By: David Tavernier
The Red Solstice is a compelling sci-fi adventure that combines elements from classic over-the-head gameplay titles along with somewhat good visuals. But is that enough alone to justify a purchase? Let’s break things down to find out.
The controls are straightforward and also interesting at the same time. Commanding your squad of marines is simple enough (point and click). You also have the option of using auto-fire or doing things manually (by clicking on each enemy individually). Using the manual firing mode is useful because you can dish out extra damage and conserve ammo. There are times, however, when the fighting becomes so hectic that you need to use the auto-fire option.
There is also a pseudo bullet time mode where you can slow down time and issue commands to your marines as they move in slow motion (this is the interesting part). All in all, the game controls well, which adds to its fun factor.
Unfortunately, the graphics in The Red Solstice are definitely not one of its high points. They aren’t ugly, but they seem like something from the past. The graphical layout is a 3D-isometric view, allowing you to see the various buildings from overhead as well as your own military squad and the nasty looking mutant enemies that pursue endlessly pursue you.
While not exactly memorable, the music is very good and easy on the ears. It doesn’t play much of a part during some aspects of the gameplay, however. A medley of pounding drums and techno synthesizers play during the game’s menus and various single-player levels, but they’re sometimes absent during multiplayer.
Sound effects also tend to overpower the music, though at least they’re well done. The guns sound authentic and the monsters you fight let loose realistic groans as they die (as do your teammates). They may not be the prettiest or best sounding, but the graphics and sound ultimately get the job done.
Single-player action in The Red Solstice can be difficult even on the easiest setting, but it’s a challenge that is enjoyable without feeling cheap. Commanding your squad of four marines is fun, and this translates into entertaining gameplay in both single- and multi-player modes. That being said, the gameplay is not without its flaws.
One part that is annoying during single-player gameplay is that checkpoints don’t save after you quit a game. You always have to start at the beginning of a level if you exit to the main menu. This can be aggravating because it forces you to play through the campaign without being able to take much-needed breaks. It’d be nice to be able to quit, do some multiplayer as a break, and then resume where you left off. Instead, you have to start the level all over again.
Speaking of multiplayer, it’s probably the highlight of the game. It’s a lot of fun, even though it has a few flaws that detract from it. One is that you have very access to ammo. Completing objectives would’ve been a lot easier if you didn’t have to worry about constantly looting lockers in order to find sparse ammo caches around each map.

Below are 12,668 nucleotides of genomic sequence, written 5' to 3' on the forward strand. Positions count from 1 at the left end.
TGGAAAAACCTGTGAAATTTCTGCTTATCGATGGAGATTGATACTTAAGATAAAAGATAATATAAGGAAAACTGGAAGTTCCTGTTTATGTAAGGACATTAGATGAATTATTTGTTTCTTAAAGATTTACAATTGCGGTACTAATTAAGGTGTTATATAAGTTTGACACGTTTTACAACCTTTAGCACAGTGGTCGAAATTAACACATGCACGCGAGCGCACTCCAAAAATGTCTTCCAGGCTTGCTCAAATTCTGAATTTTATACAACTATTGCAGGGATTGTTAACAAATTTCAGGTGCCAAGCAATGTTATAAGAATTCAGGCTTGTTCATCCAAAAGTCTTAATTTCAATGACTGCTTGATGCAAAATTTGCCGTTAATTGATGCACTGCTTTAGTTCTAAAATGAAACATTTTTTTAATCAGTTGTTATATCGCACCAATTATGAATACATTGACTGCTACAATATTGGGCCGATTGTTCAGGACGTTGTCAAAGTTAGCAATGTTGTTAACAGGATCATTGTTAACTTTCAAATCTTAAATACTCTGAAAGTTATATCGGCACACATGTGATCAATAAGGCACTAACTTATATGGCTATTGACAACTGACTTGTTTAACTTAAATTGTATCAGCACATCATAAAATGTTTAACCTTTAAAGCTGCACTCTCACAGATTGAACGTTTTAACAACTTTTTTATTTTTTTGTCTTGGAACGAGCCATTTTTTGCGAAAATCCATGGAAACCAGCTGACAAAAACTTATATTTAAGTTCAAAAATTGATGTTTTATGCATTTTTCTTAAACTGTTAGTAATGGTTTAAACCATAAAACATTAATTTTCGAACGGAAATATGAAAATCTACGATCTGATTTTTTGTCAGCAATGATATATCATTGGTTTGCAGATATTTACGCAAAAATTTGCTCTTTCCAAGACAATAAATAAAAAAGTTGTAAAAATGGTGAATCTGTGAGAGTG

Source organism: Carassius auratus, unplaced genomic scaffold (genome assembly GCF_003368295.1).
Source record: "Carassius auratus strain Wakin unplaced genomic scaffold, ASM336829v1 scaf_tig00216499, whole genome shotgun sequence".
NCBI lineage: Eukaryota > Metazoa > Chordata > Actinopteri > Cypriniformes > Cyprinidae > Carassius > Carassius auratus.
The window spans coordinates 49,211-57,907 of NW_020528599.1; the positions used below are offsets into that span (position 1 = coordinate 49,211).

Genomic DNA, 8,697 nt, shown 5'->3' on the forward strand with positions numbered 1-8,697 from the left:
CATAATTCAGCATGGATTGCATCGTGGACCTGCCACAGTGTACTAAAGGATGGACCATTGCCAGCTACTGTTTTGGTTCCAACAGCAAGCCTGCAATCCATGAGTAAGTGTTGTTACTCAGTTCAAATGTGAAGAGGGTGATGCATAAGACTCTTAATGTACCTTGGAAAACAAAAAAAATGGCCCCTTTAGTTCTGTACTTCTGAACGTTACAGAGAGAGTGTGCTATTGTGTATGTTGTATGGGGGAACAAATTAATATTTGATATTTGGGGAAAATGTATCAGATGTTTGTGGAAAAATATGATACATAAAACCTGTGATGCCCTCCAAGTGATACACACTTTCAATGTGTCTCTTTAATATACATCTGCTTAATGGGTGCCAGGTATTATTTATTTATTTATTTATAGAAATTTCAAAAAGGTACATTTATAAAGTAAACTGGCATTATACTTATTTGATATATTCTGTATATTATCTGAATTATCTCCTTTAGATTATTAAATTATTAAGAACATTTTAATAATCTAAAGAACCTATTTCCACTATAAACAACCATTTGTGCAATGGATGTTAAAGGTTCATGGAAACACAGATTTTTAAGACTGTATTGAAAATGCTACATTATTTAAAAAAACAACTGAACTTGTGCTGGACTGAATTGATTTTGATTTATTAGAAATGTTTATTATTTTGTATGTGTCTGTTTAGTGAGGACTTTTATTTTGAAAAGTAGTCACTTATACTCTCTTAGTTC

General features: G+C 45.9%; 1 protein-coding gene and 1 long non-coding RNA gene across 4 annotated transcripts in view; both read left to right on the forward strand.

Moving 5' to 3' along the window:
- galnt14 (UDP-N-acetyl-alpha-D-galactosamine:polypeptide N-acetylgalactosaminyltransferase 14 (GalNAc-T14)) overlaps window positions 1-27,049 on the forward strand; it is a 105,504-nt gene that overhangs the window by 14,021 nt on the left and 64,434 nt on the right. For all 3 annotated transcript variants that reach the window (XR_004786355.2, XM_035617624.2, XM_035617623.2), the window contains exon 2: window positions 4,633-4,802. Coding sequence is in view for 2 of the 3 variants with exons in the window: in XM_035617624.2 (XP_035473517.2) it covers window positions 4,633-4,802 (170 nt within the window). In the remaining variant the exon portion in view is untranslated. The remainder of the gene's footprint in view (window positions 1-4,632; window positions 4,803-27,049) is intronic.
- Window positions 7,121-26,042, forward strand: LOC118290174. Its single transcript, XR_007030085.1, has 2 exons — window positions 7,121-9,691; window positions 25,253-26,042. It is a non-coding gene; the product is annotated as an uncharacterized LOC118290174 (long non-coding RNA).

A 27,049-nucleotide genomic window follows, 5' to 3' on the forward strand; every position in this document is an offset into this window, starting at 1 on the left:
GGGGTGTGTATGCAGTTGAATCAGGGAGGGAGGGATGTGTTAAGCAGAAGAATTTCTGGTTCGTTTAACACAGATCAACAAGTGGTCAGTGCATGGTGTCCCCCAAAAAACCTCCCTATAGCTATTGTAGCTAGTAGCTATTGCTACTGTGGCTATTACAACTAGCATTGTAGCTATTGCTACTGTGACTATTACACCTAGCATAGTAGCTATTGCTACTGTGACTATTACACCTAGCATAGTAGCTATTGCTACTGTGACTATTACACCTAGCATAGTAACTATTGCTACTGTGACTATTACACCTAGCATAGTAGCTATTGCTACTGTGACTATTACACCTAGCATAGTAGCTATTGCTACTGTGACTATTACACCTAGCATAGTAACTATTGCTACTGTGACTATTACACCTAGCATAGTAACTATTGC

There were many times I had to commit suicide in order to get back into the game with a full supply of ammo, so there has to be a better way of doing things. Maybe leave clearly visible ammo caches around each map? Or maybe make a class of player (at a beginner’s level) that can generate ammo and supply it to their teammates. Anything to help the lack of ammo in The Red Solstice multiplayer.
There’s also a scarcity of available online matches — seemingly no matter when I’d search there would only be a handful of matches recruiting members. This means you won’t be able to find matches to your liking all the time because there are so few to choose from. It can often be a bit of a wait before starting a game after you have joined as you wait for the room to fill up.
Other than that, multiplayer is quite a bit of fun. You choose from various classes of soldiers, allowing you to tailor your game to your own play style. For instance, you can choose to be a medic if you want to fight less and help your teammates more often. Or you can be a heavy support marine that can dish out punishment. Making these choices, along with playing the game itself, make multiplayer in The Red Solstice a real highlight.
The Red Solstice is a fun game, especially its multiplayer, if you can overlook its flaws. If you are a fan of games where you command a squad of units from overhead, you should have a good time. The $25 price tag seems reasonable given the lengthy and difficult campaign and deep multiplayer modes. That being said, if you are turned off by simplistic visuals and challenging gameplay with limited checkpoint options, you may want to spend your money elsewhere.